29
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Dear United States Senate, Enclosed Please Find My Medical Bills

I believe they belong to you. A petition for relief via the Dorgan Amendment to Senator Al Franken:

December 16, 2009

Signed, Sealed, Delivered--They're Yours!

Dear Senator Franken,

I am writing to you about the health reform legislation efforts currently under consideration in the Senate. Sadly, it appears my lack of faith in our elected representatives, yourself and Senator Klobuchar excepted, to truly address the needs of the people has been fully justified by what can only be truly called the “healthcare non-reform bill” being bandied about as some sort of ‘compromise.’ I guess what this means that those of us foolish enough to have been born with a chronic disease or to have lost employer-based coverage in the worst recession in American history will have to fight for any scrap of consideration we can muster. Besides the obvious amorality of a system of healthcare coverage that legally supports discrimination against the sick and poor to benefit corporate profits, I believe this is also a legal issue. I do not believe our Constitution supports discrimination and it most certainly does not support what is nothing more than passive eugenics. To suggest that those who suffer from underlying health conditions are not worth the expense to society (actually to corporate bottom lines) to care for them and therefore can be legitimately ‘culled’ from the herd through onerous insurance practices goes beyond obscene to completely amoral. That this practice continues with the majority support of the United States Congress is shameful. This point needs to be made crystal clear to those of you involved in the debate.  Without some sort of public option or real reform of health insurance industry practices, there are millions of us who have NO option for healthcare coverage.  It is not a matter of choice.  We are pariahs in a system that caters to arbitrary private insurance policies designed to raise profits and only provides a constantly shrinking safety net for the most destitute in our society.  We can provide trillions in bailouts for corporations and for ill-conceived wars, but suggest that there are Americans who need health care coverage and we become outraged by the expense. It is a form of cultural insanity that is being enabled by Congress. While there may be reasons, political and otherwise, for Congress’s decision to side with private insurers, there is no excuse for it.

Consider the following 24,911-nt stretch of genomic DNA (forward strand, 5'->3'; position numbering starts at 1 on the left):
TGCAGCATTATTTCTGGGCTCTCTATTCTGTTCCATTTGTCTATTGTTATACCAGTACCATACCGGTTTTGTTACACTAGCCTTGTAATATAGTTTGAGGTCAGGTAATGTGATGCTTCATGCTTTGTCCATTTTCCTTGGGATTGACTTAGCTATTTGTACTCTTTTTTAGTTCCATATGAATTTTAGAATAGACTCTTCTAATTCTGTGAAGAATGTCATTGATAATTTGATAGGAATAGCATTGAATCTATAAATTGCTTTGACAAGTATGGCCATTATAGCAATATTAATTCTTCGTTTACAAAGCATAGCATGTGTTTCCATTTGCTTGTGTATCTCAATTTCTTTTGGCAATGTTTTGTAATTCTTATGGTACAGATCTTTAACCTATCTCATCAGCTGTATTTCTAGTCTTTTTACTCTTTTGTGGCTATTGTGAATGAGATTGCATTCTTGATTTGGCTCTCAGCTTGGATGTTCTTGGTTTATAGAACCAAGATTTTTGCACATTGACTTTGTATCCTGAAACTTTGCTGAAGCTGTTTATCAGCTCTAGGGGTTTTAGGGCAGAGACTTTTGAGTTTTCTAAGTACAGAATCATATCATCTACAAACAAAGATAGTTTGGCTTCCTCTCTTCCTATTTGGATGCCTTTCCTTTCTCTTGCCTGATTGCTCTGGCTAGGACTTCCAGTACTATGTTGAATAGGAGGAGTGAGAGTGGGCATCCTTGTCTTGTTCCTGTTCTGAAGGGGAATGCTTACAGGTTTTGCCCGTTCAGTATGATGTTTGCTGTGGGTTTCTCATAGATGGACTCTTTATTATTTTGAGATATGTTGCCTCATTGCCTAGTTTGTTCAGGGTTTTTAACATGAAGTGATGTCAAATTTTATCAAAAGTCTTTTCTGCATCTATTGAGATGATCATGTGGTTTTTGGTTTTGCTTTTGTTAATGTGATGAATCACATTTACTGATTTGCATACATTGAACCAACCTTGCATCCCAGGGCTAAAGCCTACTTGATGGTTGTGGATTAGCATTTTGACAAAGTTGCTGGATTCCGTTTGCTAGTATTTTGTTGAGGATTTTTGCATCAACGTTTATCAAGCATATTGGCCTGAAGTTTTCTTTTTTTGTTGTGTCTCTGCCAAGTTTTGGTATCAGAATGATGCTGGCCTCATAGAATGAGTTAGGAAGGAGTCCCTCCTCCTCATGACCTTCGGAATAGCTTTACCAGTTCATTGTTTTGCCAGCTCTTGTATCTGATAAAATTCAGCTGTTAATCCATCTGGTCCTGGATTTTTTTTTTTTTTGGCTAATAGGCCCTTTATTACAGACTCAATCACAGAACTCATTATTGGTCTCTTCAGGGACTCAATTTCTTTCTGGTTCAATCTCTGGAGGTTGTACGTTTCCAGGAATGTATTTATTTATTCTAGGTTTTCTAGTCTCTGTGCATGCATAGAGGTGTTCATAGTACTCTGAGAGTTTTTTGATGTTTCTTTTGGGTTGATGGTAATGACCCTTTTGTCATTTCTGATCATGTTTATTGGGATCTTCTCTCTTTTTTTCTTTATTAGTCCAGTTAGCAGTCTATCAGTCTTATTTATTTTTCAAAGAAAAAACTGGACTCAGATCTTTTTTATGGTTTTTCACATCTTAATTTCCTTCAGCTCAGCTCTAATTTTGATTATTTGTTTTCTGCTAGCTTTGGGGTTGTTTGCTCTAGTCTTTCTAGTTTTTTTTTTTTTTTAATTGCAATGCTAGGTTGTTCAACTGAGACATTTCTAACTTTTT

Now that I have shared my absolute disgust with how this entire process has been handled, let me beg for one scrap of consideration. I know you will do your best and ask for nothing more than that. I work for a patient organization based in Minnesota called the PCD (Primary Ciliary Dyskinesia) Foundation. The PCD Foundation works closely with the National Organization for Rare Disorders (NORD), the Genetic Alliance (GA) and other patient advocacy groups representing rare diseases.  We in the rare diseases community are used to being overlooked and essentially invisible in the grand scheme of government funding (for instance, not one penny of the 10 billion dollar NIH stimulus funding was directed to the Office of Rare Diseases Research, the only government agency specifically taxed with representing the interests of the more than 30 million Americans who have one of more than 6,000 identified rare diseases).  The reality for people with rare diseases, which are often genetic and frequently chronic in nature, is that they face a lifetime of illness and of extraordinary medical bills.  People with PCD, a disease similar to cystic fibrosis, are born with lung disease and get progressively sicker for decades until they either need a lung transplant or succumb to respiratory failure.  For those who can get insurance, lifetime caps are a disaster, often negatively affecting treatment decisions and resulting in care that is less aggressive than it should be and causing tremendous fear and anxiety in patients who should be concentrating on staying healthy rather than worrying about reaching lifetime limits.  I am asking you to join Senator Byron Dorgan in passing an amendment to do away with lifetime insurance caps. Surely America’s sick deserve at least this little crumb of hope after being so mercilessly denied any real chance of relief in current reform efforts.

It would be hard for me to adequately express my absolute devastation at how American citizens have once again been abandoned in the healthcare debate.  I watch our elected officials and many of my fellow citizens fight to keep me and millions of others like me uninsured and I have to wonder when and how we lost our way?  How can we purport to be a shining beacon of “life, liberty and the pursuit of happiness” when we willing allow our own people to be subjected to a life of unnecessary pain, illness and untimely death?   I truly hope my fellow citizens understand that they are just one illness or pink slip away from suffering the fate they are so cavalierly inflicting on others.

History is going to excoriate us for our lack of values and mixed up priorities—our western allies already do.  This is another shameful and embarrassing episode in American corporate greed. As for myself, I’ve given up.  I suspect that this round of reform talks was our last chance and I clearly just have to accept the fact that I am uninsurable—period.  I don’t even have a serious chronic condition, just well-controlled hypertension. If that is enough to make me a pariah, imagine what is happening to people with conditions like PCD?  I hope and pray that I don’t get really sick, but if I do I will be presenting my bills to Congress.  Congress has had multiple chances to fix this mess and has chosen not to. They have earned both my contempt and my medical bills.

Sincerely,

Mickey’s Musings

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